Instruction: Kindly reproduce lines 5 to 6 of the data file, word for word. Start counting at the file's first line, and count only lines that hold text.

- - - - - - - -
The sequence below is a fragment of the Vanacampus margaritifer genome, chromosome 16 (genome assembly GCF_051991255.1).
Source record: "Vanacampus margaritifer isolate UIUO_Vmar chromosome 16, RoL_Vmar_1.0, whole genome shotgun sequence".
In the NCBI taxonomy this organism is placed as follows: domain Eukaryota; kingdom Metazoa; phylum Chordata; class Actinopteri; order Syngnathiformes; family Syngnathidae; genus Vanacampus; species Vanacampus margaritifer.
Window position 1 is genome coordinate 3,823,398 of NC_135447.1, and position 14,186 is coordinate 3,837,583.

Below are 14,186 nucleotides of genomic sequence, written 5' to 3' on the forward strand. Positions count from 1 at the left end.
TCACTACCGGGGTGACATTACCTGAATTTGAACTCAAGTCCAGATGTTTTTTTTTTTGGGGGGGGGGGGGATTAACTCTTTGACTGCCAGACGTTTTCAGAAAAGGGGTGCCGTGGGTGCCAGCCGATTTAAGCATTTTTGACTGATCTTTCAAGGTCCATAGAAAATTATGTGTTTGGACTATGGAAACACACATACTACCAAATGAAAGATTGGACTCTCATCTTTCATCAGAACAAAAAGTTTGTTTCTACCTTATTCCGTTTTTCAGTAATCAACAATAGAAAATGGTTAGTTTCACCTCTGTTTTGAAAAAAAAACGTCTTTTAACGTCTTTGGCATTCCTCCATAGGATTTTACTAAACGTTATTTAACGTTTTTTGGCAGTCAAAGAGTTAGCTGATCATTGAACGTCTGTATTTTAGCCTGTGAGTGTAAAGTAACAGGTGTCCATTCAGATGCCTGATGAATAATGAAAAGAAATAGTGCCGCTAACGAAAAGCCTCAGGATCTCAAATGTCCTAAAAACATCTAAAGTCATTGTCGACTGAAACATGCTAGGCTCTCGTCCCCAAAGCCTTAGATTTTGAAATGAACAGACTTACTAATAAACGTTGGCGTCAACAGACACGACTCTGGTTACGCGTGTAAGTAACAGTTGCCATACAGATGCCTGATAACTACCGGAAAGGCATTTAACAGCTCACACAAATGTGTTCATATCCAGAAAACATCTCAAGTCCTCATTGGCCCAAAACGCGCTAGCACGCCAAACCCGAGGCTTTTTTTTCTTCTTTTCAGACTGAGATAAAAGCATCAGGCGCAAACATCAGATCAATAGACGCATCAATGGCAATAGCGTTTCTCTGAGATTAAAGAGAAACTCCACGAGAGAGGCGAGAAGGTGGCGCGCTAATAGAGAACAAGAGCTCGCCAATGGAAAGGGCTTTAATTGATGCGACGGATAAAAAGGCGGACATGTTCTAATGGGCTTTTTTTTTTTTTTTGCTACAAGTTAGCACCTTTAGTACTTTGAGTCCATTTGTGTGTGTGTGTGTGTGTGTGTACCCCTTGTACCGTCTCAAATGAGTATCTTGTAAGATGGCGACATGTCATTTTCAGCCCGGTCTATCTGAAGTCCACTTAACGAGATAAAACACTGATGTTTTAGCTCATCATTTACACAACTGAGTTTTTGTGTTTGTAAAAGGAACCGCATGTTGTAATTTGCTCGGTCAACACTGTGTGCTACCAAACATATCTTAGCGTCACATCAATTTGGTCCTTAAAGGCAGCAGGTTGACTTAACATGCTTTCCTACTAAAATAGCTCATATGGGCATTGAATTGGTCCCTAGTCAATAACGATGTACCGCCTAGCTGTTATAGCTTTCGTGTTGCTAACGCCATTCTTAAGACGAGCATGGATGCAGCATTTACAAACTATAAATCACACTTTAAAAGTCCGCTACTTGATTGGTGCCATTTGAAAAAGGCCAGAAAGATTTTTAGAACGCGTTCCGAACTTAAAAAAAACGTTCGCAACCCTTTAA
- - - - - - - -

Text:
Below are 14,186 nucleotides of genomic sequence, written 5' to 3' on the forward strand. Positions count from 1 at the left end.
TCACTACCGGGGTGACATTACCTGAATTTGAACTCAAGTCCAGATGTTTTTTTTTTTGGGGGGGGGGGGGATTAACTCTTTGACTGCCAGACGTTTTCAGAAAAGGGGTGCCGTGGGTGCCAGCCGATTTAAGCATTTTTGACTGATCTTTCAAGGTCCATAGAAAATTATGTGTTTGGACTATGGAAACACACATACTACCAAATGAAAGATTGGACTCTCATCTTTCATCAGAACAAAAAGTTTGTTTCTACCTTATTCCGTTTTTCAGTAATCAACAATAGAAAATGGTTAGTTTCACCTCTGTTTTGAAAAAAAAACGTCTTTTAACGTCTTTGGCATTCCTCCATAGGATTTTACTAAACGTTATTTAACGTTTTTTGGCAGTCAAAGAGTTAGCTGATCATTGAACGTCTGTATTTTAGCCTGTGAGTGTAAAGTAACAGGTGTCCATTCAGATGCCTGATGAATAATGAAAAGAAATAGTGCCGCTAACGAAAAGCCTCAGGATCTCAAATGTCCTAAAAACATCTAAAGTCATTGTCGACTGAAACATGCTAGGCTCTCGTCCCCAAAGCCTTAGATTTTGAAATGAACAGACTTACTAATAAACGTTGGCGTCAACAGACACGACTCTGGTTACGCGTGTAAGTAACAGTTGCCATACAGATGCCTGATAACTACCGGAAAGGCATTTAACAGCTCACACAAATGTGTTCATATCCAGAAAACATCTCAAGTCCTCATTGGCCCAAAACGCGCTAGCACGCCAAACCCGAGGCTTTTTTTTCTTCTTTTCAGACTGAGATAAAAGCATCAGGCGCAAACATCAGATCAATAGACGCATCAATGGCAATAGCGTTTCTCTGAGATTAAAGAGAAACTCCACGAGAGAGGCGAGAAGGTGGCGCGCTAATAGAGAACAAGAGCTCGCCAATGGAAAGGGCTTTAATTGATGCGACGGATAAAAAGGCGGACATGTTCTAATGGGCTTTTTTTTTTTTTTTGCTACAAGTTAGCACCTTTAGTACTTTGAGTCCATTTGTGTGTGTGTGTGTGTGTGTGTACCCCTTGTACCGTCTCAAATGAGTATCTTGTAAGATGGCGACATGTCATTTTCAGCCCGGTCTATCTGAAGTCCACTTAACGAGATAAAACACTGATGTTTTAGCTCATCATTTACACAACTGAGTTTTTGTGTTTGTAAAAGGAACCGCATGTTGTAATTTGCTCGGTCAACACTGTGTGCTACCAAACATATCTTAGCGTCACATCAATTTGGTCCTTAAAGGCAGCAGGTTGACTTAACATGCTTTCCTACTAAAATAGCTCATATGGGCATTGAATTGGTCCCTAGTCAATAACGATGTACCGCCTAGCTGTTATAGCTTTCGTGTTGCTAACGCCATTCTTAAGACGAGCATGGATGCAGCATTTACAAACTATAAATCACACTTTAAAAGTCCGCTACTTGATTGGTGCCATTTGAAAAAGGCCAGAAAGATTTTTAGAACGCGTTCCGAACTTAAAAAAAACGTTCGCAACCCTTTAA